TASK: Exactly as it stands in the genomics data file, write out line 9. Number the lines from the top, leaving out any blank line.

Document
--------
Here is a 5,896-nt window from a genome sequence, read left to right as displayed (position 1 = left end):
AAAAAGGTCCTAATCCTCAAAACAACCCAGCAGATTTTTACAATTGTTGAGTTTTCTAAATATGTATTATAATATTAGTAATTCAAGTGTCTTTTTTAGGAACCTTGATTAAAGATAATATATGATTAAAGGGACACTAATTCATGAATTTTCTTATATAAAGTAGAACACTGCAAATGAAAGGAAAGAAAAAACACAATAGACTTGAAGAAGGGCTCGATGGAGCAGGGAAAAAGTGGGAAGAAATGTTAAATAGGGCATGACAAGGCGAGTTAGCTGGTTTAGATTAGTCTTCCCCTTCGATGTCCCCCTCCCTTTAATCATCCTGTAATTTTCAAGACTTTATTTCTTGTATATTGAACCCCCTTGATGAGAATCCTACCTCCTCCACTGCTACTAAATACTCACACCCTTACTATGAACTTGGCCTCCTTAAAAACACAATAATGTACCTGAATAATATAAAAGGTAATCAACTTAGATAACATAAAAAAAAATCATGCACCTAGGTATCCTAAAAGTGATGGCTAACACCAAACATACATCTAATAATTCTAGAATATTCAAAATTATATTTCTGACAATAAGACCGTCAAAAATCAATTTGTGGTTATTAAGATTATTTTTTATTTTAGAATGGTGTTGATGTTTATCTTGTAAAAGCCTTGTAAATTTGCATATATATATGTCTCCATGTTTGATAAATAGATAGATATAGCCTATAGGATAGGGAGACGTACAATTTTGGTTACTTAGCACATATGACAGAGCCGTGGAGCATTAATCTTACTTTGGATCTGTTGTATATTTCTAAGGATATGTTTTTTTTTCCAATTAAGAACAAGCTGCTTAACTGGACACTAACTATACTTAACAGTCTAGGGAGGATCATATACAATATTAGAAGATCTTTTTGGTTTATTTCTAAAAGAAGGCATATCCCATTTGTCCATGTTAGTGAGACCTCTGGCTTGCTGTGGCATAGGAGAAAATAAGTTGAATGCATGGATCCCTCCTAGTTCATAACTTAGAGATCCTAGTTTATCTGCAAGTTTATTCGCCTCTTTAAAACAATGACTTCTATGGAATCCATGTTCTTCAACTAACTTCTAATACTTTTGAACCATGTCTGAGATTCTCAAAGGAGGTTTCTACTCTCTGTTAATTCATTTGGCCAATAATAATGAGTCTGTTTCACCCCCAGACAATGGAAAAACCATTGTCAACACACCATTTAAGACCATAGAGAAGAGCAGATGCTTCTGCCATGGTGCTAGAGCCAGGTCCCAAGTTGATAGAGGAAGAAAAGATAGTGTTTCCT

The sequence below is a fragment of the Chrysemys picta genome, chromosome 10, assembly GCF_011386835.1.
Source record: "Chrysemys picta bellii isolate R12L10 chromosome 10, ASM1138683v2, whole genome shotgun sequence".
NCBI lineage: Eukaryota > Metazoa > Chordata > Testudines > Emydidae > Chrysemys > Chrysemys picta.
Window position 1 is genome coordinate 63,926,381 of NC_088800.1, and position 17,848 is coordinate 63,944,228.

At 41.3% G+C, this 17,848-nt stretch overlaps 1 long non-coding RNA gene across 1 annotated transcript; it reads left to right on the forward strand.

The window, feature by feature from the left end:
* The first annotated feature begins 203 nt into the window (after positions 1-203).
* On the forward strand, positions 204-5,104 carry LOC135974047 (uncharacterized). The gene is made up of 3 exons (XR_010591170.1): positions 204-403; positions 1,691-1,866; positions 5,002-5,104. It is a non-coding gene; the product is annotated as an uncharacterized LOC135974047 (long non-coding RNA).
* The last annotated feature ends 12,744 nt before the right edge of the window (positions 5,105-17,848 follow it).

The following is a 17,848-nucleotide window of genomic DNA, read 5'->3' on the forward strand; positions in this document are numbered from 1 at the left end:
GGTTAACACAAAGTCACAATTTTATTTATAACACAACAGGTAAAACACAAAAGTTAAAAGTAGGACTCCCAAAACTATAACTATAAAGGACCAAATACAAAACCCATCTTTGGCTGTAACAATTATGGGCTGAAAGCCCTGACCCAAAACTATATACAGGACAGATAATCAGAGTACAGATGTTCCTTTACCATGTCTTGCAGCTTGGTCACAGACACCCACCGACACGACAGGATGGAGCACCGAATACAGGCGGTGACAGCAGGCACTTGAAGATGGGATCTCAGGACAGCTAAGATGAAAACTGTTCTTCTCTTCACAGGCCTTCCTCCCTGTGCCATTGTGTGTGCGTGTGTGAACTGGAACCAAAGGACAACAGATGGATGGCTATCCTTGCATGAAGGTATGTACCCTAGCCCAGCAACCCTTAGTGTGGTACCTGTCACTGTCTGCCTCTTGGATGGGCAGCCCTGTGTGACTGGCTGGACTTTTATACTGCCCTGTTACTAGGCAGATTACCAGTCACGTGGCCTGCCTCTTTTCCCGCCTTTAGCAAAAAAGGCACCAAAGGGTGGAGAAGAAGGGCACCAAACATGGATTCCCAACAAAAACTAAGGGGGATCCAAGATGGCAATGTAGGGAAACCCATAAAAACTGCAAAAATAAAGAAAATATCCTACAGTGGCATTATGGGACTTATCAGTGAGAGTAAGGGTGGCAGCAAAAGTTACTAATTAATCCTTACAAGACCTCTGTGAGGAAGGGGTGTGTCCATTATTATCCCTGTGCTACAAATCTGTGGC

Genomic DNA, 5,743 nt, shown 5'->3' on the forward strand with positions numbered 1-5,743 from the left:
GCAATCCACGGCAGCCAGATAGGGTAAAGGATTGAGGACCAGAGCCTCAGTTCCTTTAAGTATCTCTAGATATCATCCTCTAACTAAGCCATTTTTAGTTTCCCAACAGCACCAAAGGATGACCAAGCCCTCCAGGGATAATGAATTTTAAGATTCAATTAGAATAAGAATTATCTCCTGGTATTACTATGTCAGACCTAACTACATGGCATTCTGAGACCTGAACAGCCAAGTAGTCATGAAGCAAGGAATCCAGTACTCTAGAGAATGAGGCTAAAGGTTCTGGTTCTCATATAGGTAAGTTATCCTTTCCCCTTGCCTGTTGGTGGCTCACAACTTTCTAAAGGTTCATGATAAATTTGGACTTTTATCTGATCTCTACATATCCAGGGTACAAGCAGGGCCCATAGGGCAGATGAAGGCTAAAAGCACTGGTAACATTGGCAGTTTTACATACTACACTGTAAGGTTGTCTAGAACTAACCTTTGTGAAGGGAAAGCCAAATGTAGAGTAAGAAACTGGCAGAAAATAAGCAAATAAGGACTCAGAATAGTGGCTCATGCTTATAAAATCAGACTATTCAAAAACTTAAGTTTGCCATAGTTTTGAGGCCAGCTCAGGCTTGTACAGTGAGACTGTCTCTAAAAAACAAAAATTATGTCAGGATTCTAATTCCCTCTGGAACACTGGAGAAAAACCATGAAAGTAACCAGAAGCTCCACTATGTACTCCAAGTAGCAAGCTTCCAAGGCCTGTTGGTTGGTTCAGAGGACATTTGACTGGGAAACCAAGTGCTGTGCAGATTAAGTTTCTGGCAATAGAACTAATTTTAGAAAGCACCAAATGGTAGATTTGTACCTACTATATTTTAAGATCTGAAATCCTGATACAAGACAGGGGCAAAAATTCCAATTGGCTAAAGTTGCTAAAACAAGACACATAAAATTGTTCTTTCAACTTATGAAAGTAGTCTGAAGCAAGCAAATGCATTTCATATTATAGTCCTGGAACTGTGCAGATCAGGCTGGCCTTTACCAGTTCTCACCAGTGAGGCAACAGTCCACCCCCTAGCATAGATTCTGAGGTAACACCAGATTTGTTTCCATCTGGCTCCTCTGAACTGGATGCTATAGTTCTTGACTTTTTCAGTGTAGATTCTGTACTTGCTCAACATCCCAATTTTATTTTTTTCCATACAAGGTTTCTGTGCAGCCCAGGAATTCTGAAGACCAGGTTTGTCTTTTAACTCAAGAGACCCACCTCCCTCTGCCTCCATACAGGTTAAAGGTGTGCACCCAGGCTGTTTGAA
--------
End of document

* The first annotated feature begins 203 nt into the window (after positions 1-203).